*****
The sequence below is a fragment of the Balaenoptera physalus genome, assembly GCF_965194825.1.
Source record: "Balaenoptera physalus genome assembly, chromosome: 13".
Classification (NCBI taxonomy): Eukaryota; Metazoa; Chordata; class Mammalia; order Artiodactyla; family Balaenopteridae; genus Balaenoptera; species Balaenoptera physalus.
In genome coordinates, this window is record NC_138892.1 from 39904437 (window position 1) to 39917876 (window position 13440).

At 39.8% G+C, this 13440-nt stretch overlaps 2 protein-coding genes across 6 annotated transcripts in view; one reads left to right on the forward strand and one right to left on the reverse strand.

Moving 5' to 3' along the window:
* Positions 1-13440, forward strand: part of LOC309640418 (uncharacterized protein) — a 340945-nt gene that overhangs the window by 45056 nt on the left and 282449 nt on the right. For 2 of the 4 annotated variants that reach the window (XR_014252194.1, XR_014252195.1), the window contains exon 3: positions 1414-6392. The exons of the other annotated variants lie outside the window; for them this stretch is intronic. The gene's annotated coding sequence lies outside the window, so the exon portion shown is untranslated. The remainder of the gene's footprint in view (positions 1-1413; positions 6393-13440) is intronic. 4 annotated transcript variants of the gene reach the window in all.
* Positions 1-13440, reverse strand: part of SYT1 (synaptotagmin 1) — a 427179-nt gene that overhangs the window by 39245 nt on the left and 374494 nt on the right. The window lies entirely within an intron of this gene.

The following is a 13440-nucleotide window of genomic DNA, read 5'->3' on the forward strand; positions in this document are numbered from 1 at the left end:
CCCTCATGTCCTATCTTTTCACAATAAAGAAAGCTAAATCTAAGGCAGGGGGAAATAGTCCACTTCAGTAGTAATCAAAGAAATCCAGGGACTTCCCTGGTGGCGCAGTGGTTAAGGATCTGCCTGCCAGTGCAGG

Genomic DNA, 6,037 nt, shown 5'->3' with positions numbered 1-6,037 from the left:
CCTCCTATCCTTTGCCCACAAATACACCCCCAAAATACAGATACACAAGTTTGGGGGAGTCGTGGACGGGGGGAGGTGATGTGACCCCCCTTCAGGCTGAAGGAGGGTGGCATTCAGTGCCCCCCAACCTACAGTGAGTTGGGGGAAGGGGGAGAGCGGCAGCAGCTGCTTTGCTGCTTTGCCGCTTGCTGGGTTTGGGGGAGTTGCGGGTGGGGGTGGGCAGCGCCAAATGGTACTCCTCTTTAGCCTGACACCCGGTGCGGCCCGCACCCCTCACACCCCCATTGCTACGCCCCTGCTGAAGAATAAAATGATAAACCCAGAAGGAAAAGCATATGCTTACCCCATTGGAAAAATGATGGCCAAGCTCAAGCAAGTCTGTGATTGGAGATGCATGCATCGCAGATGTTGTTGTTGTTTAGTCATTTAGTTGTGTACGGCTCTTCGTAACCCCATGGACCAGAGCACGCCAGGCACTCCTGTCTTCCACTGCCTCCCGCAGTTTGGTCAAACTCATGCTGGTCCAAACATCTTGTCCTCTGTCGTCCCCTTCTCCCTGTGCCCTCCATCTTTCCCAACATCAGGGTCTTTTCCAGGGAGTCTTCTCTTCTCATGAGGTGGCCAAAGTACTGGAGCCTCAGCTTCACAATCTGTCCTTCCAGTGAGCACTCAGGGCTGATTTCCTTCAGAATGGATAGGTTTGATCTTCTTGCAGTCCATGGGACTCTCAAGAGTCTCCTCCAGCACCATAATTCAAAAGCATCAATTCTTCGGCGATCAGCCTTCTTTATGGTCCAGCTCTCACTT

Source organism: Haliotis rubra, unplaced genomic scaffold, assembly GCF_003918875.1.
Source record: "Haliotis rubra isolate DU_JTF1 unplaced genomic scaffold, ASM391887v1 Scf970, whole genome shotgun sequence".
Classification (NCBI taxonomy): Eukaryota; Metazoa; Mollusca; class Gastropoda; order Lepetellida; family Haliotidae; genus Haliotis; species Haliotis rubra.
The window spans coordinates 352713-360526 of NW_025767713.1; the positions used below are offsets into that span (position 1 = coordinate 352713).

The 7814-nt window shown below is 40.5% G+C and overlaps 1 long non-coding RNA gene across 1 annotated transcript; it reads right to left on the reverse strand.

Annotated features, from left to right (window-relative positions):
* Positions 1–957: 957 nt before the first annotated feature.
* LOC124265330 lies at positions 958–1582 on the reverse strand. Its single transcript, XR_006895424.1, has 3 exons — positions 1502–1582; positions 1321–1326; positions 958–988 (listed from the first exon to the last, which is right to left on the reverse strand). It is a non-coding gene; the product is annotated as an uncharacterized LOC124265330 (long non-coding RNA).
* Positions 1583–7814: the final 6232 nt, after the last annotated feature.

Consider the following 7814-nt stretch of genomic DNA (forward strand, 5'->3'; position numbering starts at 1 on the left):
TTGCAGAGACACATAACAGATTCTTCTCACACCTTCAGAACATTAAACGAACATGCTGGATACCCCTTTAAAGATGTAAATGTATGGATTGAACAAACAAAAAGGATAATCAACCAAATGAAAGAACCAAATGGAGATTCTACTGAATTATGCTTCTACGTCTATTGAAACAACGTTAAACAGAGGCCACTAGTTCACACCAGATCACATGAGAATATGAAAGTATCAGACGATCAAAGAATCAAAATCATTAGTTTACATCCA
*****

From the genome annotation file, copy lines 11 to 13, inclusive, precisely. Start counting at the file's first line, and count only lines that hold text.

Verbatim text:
Genomic DNA, 6,037 nt, shown 5'->3' with positions numbered 1-6,037 from the left:
CCTCCTATCCTTTGCCCACAAATACACCCCCAAAATACAGATACACAAGTTTGGGGGAGTCGTGGACGGGGGGAGGTGATGTGACCCCCCTTCAGGCTGAAGGAGGGTGGCATTCAGTGCCCCCCAACCTACAGTGAGTTGGGGGAAGGGGGAGAGCGGCAGCAGCTGCTTTGCTGCTTTGCCGCTTGCTGGGTTTGGGGGAGTTGCGGGTGGGGGTGGGCAGCGCCAAATGGTACTCCTCTTTAGCCTGACACCCGGTGCGGCCCGCACCCCTCACACCCCCATTGCTACGCCCCTGCTGAAGAATAAAATGATAAACCCAGAAGGAAAAGCATATGCTTACCCCATTGGAAAAATGATGGCCAAGCTCAAGCAAGTCTGTGATTGGAGATGCATGCATCGCAGATGTTGTTGTTGTTTAGTCATTTAGTTGTGTACGGCTCTTCGTAACCCCATGGACCAGAGCACGCCAGGCACTCCTGTCTTCCACTGCCTCCCGCAGTTTGGTCAAACTCATGCTGGTCCAAACATCTTGTCCTCTGTCGTCCCCTTCTCCCTGTGCCCTCCATCTTTCCCAACATCAGGGTCTTTTCCAGGGAGTCTTCTCTTCTCATGAGGTGGCCAAAGTACTGGAGCCTCAGCTTCACAATCTGTCCTTCCAGTGAGCACTCAGGGCTGATTTCCTTCAGAATGGATAGGTTTGATCTTCTTGCAGTCCATGGGACTCTCAAGAGTCTCCTCCAGCACCATAATTCAAAAGCATCAATTCTTCGGCGATCAGCCTTCTTTATGGTCCAGCTCTCACTT

Source organism: Haliotis rubra, unplaced genomic scaffold, assembly GCF_003918875.1.